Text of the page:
2. ... Mar Zutra Chasida to recite the Pasuk "Ki Lo Le'olam Chosen, ve'Im Neizer le'Dor va'Dor" - was the people carrying him to the D'rashah on the Shabbos of thirty days before Yom-Tov, when he Darshen about Hilchos Yom'Tov and answer questions concerning Yom-Tov.
(c) bar Kapara Darshened from the juxtaposition of the Pesukim "ve'Lo Sa'aleh be'Ma'alos al Mizbechi" and "ve'Eileh ha'Mishpatim Asher Tasim Li'fneihem" - the principle (cited in Pirkei Avos) 'Be meticulous in judgment'.
(a) Rebbi Elazar learns from the same juxtaposition that even the judges should avoid walking over the heads of the people as they go to their places during the Rosh Yeshivah's D'rashah.

(b) And Rebbi Yirmiyah or Rebbi Chiya bar Aba learns from the Torah's use of the word "Asher *Tasim* Lifneihem", rather than "Asher Telamdeim" - that the Dayanim should make a point of having the 'tools' handy when judging?

(c) These referred to a stick (to deliver Makas Mardus), a strap (for Malkos d'Oraysa), a Shofar (to place someone in Cherem) and a Sandel (for Chalitzah).

(d) Rav Huna referred to them as - his shop-tools.

(a) The Pasuk in Devarim writes "va'Atzaveh es Shofteichem ba'Eis Ha'hi ... ". What are the connotations of "va'Atzaveh"?

(b) Rebbi Yochanan interpret this warning - with regard to the four tools mentioned earlier, which the Dayan must use to instill the fear of Din into the people, but only Le'shem Shamayim (not for his own honor).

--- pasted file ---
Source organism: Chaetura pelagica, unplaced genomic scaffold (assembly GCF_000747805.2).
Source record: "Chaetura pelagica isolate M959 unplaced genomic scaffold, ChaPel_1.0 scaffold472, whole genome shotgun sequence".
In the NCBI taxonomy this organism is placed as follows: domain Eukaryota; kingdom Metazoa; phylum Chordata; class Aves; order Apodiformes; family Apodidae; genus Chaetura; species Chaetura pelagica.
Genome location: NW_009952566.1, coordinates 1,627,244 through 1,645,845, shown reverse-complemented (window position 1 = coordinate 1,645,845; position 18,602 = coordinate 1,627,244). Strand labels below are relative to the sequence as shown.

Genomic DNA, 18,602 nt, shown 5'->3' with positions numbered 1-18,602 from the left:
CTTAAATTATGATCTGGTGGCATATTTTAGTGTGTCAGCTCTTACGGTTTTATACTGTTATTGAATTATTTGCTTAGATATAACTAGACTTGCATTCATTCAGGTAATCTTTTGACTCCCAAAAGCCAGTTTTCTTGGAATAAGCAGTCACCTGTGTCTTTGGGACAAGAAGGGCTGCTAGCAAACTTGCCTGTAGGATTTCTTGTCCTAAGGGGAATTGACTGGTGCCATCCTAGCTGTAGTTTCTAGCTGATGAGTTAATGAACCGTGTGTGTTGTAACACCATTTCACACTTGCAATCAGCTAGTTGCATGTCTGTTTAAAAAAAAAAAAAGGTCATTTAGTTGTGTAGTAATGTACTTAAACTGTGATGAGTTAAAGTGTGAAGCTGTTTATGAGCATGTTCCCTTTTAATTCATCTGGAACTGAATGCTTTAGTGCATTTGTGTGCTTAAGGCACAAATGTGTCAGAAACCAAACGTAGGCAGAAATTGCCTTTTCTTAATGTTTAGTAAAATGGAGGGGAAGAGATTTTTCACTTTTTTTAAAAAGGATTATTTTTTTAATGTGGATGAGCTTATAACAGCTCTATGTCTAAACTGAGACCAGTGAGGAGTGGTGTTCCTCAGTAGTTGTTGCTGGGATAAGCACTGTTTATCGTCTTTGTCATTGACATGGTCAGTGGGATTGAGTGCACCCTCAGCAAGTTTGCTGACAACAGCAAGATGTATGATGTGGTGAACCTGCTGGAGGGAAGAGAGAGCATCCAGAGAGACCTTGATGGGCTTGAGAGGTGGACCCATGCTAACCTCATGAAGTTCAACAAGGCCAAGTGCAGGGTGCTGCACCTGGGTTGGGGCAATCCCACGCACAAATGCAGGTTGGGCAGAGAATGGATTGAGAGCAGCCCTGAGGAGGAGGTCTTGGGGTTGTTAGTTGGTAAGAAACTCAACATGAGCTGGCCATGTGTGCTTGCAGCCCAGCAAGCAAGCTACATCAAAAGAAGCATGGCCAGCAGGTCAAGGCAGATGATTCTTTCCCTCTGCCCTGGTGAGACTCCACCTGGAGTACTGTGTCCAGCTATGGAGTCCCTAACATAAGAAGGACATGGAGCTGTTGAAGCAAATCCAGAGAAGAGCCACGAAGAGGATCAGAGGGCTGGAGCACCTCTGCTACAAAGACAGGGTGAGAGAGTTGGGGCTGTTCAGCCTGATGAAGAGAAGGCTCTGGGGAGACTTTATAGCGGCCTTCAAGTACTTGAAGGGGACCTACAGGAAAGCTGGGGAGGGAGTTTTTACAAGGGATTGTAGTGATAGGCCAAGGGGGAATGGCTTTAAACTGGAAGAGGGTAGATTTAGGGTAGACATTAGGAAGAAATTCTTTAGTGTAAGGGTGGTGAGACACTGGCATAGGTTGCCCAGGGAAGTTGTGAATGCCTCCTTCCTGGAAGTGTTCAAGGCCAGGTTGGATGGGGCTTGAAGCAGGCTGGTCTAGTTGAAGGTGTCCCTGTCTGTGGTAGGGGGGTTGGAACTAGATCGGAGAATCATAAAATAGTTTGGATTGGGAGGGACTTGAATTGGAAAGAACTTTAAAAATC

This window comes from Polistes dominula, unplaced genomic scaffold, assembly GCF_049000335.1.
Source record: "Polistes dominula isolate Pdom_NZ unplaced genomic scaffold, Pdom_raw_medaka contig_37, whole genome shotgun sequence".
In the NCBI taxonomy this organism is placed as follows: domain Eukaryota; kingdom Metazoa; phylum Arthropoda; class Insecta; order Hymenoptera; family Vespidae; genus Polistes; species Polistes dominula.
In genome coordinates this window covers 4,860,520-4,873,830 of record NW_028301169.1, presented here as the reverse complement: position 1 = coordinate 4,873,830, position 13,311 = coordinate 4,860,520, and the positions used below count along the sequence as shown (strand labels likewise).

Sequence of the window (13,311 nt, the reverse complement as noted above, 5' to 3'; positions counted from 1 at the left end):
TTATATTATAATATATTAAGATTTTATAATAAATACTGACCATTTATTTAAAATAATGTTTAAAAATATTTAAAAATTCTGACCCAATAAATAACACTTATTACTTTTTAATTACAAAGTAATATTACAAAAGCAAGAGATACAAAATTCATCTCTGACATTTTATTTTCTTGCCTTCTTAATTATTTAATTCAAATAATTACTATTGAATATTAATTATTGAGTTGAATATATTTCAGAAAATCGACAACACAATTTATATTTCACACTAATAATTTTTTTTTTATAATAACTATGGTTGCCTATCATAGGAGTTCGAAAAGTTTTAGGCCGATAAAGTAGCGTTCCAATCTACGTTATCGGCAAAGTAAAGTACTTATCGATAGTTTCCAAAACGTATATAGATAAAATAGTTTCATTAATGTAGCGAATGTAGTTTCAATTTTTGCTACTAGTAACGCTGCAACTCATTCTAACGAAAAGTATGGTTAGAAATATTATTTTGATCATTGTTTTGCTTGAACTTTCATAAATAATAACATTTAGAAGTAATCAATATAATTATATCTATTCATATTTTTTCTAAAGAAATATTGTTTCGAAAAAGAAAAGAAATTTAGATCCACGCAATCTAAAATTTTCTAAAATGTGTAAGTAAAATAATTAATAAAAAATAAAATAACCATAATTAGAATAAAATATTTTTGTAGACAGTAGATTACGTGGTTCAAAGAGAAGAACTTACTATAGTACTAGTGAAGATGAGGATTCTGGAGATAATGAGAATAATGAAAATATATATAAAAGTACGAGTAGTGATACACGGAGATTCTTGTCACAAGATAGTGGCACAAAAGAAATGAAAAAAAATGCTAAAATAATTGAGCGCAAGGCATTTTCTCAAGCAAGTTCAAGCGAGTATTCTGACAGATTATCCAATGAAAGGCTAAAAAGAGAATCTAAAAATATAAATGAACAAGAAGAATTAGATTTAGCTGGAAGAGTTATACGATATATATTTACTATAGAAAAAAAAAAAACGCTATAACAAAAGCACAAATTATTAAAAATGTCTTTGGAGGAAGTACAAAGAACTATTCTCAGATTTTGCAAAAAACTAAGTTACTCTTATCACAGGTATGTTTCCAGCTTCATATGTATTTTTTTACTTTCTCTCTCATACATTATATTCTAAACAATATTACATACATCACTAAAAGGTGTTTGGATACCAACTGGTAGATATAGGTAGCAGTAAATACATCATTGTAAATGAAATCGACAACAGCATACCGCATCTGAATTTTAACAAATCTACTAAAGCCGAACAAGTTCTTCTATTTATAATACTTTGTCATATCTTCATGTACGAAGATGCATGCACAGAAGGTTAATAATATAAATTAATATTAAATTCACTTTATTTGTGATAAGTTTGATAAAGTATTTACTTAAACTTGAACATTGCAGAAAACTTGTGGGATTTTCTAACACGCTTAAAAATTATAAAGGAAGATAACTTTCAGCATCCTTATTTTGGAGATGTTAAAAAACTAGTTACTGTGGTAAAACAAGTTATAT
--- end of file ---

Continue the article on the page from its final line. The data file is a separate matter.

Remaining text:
(c) Rebbi Chanina extrapolates from the Pasuk there "Shamo'a Bein Acheichem u'Shefat'tem Tzedek" - that the judge may not listen to the arguments of one litigant before the second litigant has arrived.

(d) He also extends the prohibition to the litigants. To derive ...

1. ... the same thing, he amends the word "Shamo'a" to "Shama", implying 'Make heard your words, but only when you are both there'.
2. ... Rav Kahana amends the word "Lo Sisa Sheima Shav" (Mishpatim) to "Lo Sasi", implying 'Do not say false words that will cause others to accept them'.
(a) Resh Lakish learns from the Pasuk "u'Shefat'tem Tzedek" - that a judge should first clarify the Halachah before issuing a ruling.

(b) Rav Yehudah learns from ...

1. ... "Bein Ish u'Vein Achiv - that if two brothers inherited a two-story house, the Dayan is obligated to make an equal division, which entails assessing the value of each of the two stories, and that the one who receives the better portion should pay the difference.
2. ... "u'Vein Geiro" - that if two partners ask Beis-Din to divide a Tanur and a Kirah, the one who receives the former (which costs more than the latter) pays the difference.
(c) According to Rebbi Yehudah, "Lo Sakiru Panim ba'Mishpat" refers to favoring a litigant who is a good friend of the judge. Rebbi Elazar interprets it - with reference to giving a raw deal to the litigant whom he hates.